1982 & 1986
Director: John Carpenter
Starring: Kurt Russell
Words: Oliver Innocent
A veritable titan of horror, John Carpenter is perhaps the most revered of the filmmakers to emerge during that golden period of genre-defining horror films in the 1970s.
Carpenter’s films are amongst the most fondly-remembered of the era, due in large to his love of classical Hollywood storytelling. Indeed, while contemporaries like Tobe Hooper (The Texas Chainsaw Massacre) sought to assault the viewer with sickening imagery and deliberately confrontational filmmaking techniques, all Carpenter wanted to do was scare you. Where The Texas Chain Saw Massacre mounted an all-out assault on the senses, Carpenter’s Halloween was pure entertainment, its aim simply to shout “boo!” and make you jump.
The release of The Thing in 1982 marked something of a change in direction.
Still obviously influenced by classical Hollywood cinema, it nevertheless sees Carpenter moving away from the funhouse scares of Halloween towards a more refined, unnerving brand of terror. This shift in direction is most evident when comparing the monsters in both films. In Halloween the threat is tangible and unquestionable, a man in a white mask. The question of what the threat is in The Thing is a lot less clear. Sure, it’s an alien from outer space, but the fact that it can assimilate and perfectly imitate any of the characters means that you are always guessing who the titular Thing actually is. The real terror is not the Thing itself, but the constant unsettling niggling in the back of your mind that anyone could be the Thing, that none of these characters can be trusted. Even Kurt Russell’s cool, resourceful MacReady succumbs to the overwhelming paranoia, and by the end we are not sure whether even he is still human.
The Thing also impresses with its creepy, unnerving atmosphere.
Carpenter establishes this from the outset as he introduces us to a microcosm cut off from the rest of the world, surrounded by the bleak, blank Antarctic whiteness where any attempt at escape would almost certainly spell death. This is cemented in the sequence exploring the deserted Norwegian camp as Carpenter ratchets up the tension with the twisted bodies suggesting the true horrors to come. When those horrors do come, they do not disappoint. The practical creature effects work courtesy of effects legend Rob Bottin is simply outstanding, putting most modern CGI to shame. Round this off with an excellent ensemble cast and maestro Ennio Morricone’s eerie, pulsing electronic score, and you have what is arguably Carpenter’s masterwork.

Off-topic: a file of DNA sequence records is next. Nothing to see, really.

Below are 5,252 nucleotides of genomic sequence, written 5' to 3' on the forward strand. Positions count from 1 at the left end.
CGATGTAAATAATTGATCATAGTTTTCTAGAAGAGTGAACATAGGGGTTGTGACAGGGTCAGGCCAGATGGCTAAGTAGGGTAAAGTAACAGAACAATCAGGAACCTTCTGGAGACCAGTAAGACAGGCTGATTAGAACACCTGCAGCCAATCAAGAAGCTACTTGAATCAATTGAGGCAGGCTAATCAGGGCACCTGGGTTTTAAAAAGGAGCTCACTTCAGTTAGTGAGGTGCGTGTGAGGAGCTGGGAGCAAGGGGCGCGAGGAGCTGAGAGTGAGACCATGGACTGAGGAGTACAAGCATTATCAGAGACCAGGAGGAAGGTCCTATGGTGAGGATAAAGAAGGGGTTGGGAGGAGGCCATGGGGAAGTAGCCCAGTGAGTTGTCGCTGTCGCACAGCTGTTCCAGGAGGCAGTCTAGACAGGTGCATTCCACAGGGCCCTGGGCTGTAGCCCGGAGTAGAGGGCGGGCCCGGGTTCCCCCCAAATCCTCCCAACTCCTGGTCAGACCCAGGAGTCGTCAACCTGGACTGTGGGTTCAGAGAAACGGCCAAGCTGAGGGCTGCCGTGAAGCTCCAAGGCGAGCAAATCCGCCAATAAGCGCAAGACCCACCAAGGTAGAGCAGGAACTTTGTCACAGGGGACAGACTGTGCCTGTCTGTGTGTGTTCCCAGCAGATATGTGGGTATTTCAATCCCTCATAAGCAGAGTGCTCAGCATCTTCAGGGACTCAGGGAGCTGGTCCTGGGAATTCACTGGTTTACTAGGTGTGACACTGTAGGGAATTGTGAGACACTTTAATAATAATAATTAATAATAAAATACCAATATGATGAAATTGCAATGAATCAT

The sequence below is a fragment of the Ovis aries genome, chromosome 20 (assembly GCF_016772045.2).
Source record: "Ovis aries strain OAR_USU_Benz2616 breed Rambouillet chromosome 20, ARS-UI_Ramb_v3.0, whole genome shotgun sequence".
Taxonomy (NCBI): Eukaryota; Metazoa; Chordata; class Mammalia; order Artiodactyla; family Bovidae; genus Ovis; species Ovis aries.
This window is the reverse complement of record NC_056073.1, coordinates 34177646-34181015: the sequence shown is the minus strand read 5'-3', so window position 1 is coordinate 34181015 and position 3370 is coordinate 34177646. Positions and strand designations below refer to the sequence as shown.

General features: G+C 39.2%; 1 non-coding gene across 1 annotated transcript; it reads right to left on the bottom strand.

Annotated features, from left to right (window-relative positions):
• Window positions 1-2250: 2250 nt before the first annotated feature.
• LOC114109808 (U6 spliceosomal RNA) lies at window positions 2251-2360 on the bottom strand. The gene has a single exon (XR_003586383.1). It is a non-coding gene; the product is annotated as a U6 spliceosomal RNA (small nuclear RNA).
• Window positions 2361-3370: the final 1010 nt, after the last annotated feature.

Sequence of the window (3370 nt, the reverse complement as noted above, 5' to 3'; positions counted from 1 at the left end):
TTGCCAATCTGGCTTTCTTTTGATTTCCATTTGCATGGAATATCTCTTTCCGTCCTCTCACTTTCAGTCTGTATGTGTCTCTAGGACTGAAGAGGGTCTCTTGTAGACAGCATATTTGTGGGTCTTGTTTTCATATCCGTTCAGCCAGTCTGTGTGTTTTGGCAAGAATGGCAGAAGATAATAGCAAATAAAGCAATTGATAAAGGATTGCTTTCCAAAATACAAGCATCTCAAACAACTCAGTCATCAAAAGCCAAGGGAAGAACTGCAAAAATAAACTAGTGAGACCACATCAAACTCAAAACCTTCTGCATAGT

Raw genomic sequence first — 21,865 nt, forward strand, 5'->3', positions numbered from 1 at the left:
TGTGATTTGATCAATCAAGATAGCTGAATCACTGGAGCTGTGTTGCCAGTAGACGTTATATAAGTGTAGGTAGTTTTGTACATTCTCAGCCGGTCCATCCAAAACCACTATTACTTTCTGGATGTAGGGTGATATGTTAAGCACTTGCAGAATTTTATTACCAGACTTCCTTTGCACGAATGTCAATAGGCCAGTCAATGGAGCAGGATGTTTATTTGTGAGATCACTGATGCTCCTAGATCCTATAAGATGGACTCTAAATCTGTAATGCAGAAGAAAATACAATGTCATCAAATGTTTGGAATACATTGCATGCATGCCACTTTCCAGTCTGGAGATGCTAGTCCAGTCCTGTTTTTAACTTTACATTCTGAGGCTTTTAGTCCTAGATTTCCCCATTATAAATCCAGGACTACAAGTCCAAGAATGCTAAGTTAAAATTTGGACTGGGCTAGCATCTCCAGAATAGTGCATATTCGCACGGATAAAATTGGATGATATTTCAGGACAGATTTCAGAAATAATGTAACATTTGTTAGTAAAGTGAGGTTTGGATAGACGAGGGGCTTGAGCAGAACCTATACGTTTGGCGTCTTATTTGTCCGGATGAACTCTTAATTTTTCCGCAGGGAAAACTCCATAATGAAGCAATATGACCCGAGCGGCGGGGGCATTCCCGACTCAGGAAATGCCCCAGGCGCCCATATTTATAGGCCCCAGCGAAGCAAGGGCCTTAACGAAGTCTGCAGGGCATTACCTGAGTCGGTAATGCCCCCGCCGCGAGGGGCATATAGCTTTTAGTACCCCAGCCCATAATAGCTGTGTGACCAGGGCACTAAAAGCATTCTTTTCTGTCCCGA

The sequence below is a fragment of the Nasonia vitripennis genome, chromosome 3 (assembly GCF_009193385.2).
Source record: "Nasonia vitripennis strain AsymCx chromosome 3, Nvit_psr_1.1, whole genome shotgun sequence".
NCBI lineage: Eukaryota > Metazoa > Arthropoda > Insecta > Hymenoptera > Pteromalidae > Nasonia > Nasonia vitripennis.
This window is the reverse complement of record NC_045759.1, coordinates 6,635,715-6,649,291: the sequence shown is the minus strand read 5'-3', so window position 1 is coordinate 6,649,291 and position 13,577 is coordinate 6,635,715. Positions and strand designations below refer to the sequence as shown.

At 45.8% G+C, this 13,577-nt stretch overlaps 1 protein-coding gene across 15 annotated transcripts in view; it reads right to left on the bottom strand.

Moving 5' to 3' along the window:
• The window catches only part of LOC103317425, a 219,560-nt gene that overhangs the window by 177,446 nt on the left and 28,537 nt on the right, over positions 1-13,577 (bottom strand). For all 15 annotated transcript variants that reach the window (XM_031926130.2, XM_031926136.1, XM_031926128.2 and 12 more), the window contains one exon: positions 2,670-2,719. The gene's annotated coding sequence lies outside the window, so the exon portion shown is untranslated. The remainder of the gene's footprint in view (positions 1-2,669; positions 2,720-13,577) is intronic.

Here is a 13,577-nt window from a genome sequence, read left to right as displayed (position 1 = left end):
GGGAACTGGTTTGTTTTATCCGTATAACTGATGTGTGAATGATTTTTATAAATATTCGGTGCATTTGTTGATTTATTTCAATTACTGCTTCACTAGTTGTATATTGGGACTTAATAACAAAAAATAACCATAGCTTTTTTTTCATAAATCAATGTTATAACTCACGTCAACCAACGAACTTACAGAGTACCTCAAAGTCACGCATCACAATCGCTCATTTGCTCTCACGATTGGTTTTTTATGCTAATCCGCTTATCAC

This makes it all the more disappointing that the film bombed so badly at the box office and was attacked so viciously by critics.
The fact that it was released two weeks after Spielberg’s huge box office hit E.T. may be the reason it performed so poorly, its downbeat tone and monstrous alien completely at odds with audiences’ love of Spielberg’s friendly extraterrestrial. As if this wasn’t enough, it was also released the same day as Ridley Scott’s Blade Runner, another sci-fi classic.
Thankfully, in recent years The Thing has gone on to attain cult status, having undergone a complete critical re-assessment. Now widely seen as a sci-fi horror classic, it has spawned video and board games, action figures, and even a prequel film.